Blogger Early & Family Literacy committee

Digital Outreach and Family Literacy: Children’s Programming in the Time of COVID-19

Over the last five years, there has been an increased awareness of the importance of digital resources and accessibility. In 2015, the New York Public Library began loaning hotspots, and just this past December, Library Journal published an article about how to better promote digital resources because many patrons are unaware they exist. As many libraries across the country have shut their physical doors in response to the Coronavirus pandemic, these e-resources have become even more vital, as has the concept of family literacy. One of the main questions this raises is how can we best continue to serve children and families at this time?   In addition to promoting digital resources like e-books, a vast number of children’s librarians have begun doing virtual storytimes through their library’s social media accounts. In order to determine how effective these practices are, we can turn to O’Connor’s 2017 study Sociocultural Early Literacy Practices…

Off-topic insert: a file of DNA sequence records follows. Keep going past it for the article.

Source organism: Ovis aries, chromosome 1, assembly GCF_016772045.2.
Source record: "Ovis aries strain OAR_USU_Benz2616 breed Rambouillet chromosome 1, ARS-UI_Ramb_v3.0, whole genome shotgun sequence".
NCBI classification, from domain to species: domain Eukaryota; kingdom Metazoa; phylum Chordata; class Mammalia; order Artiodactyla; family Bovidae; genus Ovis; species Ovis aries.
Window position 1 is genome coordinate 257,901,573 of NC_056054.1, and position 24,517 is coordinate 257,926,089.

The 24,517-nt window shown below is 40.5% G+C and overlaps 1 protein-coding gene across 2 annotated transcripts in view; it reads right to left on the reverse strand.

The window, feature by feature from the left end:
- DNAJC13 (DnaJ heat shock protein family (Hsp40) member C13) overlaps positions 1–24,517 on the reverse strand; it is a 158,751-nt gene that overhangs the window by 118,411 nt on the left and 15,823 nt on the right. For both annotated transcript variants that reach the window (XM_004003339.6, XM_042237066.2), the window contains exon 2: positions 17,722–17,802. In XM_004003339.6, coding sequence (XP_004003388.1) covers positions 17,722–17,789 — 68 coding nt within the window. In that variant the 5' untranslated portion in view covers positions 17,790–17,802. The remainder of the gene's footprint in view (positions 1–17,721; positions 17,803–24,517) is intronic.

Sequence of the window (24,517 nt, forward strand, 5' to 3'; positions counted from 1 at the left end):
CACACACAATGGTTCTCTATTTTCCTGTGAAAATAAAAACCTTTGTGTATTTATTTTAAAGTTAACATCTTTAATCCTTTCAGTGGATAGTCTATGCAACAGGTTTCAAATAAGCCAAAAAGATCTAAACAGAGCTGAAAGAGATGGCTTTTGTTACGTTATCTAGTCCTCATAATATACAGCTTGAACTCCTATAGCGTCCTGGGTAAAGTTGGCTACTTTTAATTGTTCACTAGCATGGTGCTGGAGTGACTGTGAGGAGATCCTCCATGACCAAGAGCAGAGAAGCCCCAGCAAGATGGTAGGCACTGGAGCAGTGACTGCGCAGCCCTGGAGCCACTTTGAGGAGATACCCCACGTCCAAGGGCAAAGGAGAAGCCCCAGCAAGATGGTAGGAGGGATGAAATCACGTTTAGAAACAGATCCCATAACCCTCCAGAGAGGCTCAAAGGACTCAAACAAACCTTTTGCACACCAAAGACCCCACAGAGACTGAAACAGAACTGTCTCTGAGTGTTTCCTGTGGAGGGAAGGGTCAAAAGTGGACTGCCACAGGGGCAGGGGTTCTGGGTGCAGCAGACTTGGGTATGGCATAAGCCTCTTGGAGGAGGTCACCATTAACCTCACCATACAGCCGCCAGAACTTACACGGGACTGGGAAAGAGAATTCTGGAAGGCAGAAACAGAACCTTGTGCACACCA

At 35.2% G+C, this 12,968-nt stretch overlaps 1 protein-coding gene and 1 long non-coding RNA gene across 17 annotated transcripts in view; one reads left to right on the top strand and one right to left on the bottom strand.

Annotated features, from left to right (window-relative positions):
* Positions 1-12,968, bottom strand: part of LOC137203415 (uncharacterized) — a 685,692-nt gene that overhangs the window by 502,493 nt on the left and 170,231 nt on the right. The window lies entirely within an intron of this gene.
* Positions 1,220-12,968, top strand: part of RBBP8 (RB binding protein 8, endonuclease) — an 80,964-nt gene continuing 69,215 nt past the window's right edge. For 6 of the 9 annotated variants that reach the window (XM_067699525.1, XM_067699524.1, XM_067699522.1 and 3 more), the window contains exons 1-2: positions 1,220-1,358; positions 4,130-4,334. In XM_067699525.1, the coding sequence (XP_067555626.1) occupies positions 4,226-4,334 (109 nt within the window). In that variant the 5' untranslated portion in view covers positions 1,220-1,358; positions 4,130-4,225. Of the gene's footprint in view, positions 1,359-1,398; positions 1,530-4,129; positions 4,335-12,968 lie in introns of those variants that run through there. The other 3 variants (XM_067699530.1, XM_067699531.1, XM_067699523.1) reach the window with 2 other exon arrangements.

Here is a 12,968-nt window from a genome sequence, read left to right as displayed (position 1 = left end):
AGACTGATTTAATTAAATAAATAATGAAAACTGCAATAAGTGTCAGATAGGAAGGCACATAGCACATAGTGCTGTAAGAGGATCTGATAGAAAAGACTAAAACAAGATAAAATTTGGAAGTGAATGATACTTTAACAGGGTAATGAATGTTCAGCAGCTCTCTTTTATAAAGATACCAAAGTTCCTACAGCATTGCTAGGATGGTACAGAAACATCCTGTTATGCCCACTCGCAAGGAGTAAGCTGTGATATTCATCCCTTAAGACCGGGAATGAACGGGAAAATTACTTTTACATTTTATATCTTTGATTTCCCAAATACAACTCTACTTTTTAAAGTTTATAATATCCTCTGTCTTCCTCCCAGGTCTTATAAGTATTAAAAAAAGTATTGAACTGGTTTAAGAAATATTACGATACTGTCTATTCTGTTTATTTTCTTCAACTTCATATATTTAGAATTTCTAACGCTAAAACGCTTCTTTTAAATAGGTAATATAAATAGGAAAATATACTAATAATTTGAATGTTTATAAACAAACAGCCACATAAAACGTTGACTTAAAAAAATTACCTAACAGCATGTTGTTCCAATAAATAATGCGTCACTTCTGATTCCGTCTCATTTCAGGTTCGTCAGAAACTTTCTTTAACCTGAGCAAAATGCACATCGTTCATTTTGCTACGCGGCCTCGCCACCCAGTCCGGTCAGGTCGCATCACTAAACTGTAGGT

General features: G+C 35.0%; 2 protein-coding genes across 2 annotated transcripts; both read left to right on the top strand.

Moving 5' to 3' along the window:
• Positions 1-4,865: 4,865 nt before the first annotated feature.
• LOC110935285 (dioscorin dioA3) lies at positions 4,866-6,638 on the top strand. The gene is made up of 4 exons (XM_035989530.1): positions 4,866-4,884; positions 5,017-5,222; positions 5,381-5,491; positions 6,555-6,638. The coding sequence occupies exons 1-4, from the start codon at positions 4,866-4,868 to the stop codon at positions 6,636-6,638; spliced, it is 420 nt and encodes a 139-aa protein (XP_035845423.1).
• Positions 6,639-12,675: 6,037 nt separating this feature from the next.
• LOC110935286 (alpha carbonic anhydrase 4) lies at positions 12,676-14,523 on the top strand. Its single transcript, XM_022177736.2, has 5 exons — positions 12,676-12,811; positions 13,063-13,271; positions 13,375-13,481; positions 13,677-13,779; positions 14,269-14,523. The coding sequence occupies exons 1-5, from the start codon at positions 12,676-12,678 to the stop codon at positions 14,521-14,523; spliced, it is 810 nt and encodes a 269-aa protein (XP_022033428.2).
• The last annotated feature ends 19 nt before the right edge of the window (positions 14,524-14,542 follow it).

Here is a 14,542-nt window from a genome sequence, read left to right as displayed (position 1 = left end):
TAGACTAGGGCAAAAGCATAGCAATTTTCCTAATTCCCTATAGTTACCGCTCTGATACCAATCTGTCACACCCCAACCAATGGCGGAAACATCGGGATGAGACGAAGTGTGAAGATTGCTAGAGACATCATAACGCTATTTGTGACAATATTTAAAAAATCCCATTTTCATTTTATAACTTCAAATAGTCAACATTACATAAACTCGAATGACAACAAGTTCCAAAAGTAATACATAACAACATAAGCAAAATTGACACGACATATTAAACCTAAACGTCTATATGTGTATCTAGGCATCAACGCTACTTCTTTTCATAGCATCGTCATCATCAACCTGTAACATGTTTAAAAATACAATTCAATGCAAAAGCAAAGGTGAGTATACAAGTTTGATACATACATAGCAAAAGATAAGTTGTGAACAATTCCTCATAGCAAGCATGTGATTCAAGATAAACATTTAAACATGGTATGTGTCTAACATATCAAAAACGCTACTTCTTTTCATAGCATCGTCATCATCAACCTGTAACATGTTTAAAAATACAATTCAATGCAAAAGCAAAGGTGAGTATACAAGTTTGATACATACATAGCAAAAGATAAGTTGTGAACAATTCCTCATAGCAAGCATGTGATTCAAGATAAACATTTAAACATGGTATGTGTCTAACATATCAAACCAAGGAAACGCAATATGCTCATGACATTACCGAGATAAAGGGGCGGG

Blogger Children and Technology Committee

Technology with Intention

Children and technology. When these two topics are put together mixed opinions abound. Unfortunately, research on this topic has yet to come up with a consensus about benefits and detriments. (1)  In the future, I’m sure we will have a better handle on how digital interfaces affect people and society. Right now, the answers about children and technology all seem to start with ‘it depends.’ As a youth services librarian in a public library, I didn’t get a lot of training on how to effectively incorporate technology into programming. One of my first big programming failures was an evening bring-your-own-device (BYOD) storytime that got zero attendance. (It turned out that an evening storytime wasn’t a good fit for the area’s demographics, so I failed forward, repurposing the activities to be used in my regular storytimes instead.)

Blogger Jonathan Dolce

Children, Pornography and Suicide

red octagon with hand raised palm up in stop gesture